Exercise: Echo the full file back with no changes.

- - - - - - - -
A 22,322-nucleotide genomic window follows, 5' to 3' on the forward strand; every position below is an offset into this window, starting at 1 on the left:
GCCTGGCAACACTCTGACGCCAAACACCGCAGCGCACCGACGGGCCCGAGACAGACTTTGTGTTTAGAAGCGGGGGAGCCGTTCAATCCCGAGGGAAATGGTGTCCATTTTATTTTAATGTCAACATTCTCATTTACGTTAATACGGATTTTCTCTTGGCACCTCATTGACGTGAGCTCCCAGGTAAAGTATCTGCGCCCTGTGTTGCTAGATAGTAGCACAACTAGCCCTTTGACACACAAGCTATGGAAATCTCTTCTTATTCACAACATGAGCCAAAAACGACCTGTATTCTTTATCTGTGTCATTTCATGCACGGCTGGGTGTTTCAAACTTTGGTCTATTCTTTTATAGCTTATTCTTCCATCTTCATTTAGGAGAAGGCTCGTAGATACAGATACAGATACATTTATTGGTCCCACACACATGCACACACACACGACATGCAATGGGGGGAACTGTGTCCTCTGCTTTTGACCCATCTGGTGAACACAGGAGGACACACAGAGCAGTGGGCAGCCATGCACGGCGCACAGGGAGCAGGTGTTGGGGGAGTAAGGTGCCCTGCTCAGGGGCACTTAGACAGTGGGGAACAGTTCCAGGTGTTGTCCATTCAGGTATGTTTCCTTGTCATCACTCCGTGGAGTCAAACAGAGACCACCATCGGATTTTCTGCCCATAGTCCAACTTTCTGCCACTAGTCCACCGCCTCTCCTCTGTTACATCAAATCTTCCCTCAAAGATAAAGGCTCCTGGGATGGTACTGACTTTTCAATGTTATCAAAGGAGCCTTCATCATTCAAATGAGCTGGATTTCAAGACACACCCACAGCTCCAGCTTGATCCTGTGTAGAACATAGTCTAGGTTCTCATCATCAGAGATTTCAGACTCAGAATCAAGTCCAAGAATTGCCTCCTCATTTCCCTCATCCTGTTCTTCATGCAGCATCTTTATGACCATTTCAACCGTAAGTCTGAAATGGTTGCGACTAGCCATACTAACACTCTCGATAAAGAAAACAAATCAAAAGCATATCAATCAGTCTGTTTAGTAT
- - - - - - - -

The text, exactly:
A 22,322-nucleotide genomic window follows, 5' to 3' on the forward strand; every position below is an offset into this window, starting at 1 on the left:
GCCTGGCAACACTCTGACGCCAAACACCGCAGCGCACCGACGGGCCCGAGACAGACTTTGTGTTTAGAAGCGGGGGAGCCGTTCAATCCCGAGGGAAATGGTGTCCATTTTATTTTAATGTCAACATTCTCATTTACGTTAATACGGATTTTCTCTTGGCACCTCATTGACGTGAGCTCCCAGGTAAAGTATCTGCGCCCTGTGTTGCTAGATAGTAGCACAACTAGCCCTTTGACACACAAGCTATGGAAATCTCTTCTTATTCACAACATGAGCCAAAAACGACCTGTATTCTTTATCTGTGTCATTTCATGCACGGCTGGGTGTTTCAAACTTTGGTCTATTCTTTTATAGCTTATTCTTCCATCTTCATTTAGGAGAAGGCTCGTAGATACAGATACAGATACATTTATTGGTCCCACACACATGCACACACACACGACATGCAATGGGGGGAACTGTGTCCTCTGCTTTTGACCCATCTGGTGAACACAGGAGGACACACAGAGCAGTGGGCAGCCATGCACGGCGCACAGGGAGCAGGTGTTGGGGGAGTAAGGTGCCCTGCTCAGGGGCACTTAGACAGTGGGGAACAGTTCCAGGTGTTGTCCATTCAGGTATGTTTCCTTGTCATCACTCCGTGGAGTCAAACAGAGACCACCATCGGATTTTCTGCCCATAGTCCAACTTTCTGCCACTAGTCCACCGCCTCTCCTCTGTTACATCAAATCTTCCCTCAAAGATAAAGGCTCCTGGGATGGTACTGACTTTTCAATGTTATCAAAGGAGCCTTCATCATTCAAATGAGCTGGATTTCAAGACACACCCACAGCTCCAGCTTGATCCTGTGTAGAACATAGTCTAGGTTCTCATCATCAGAGATTTCAGACTCAGAATCAAGTCCAAGAATTGCCTCCTCATTTCCCTCATCCTGTTCTTCATGCAGCATCTTTATGACCATTTCAACCGTAAGTCTGAAATGGTTGCGACTAGCCATACTAACACTCTCGATAAAGAAAACAAATCAAAAGCATATCAATCAGTCTGTTTAGTAT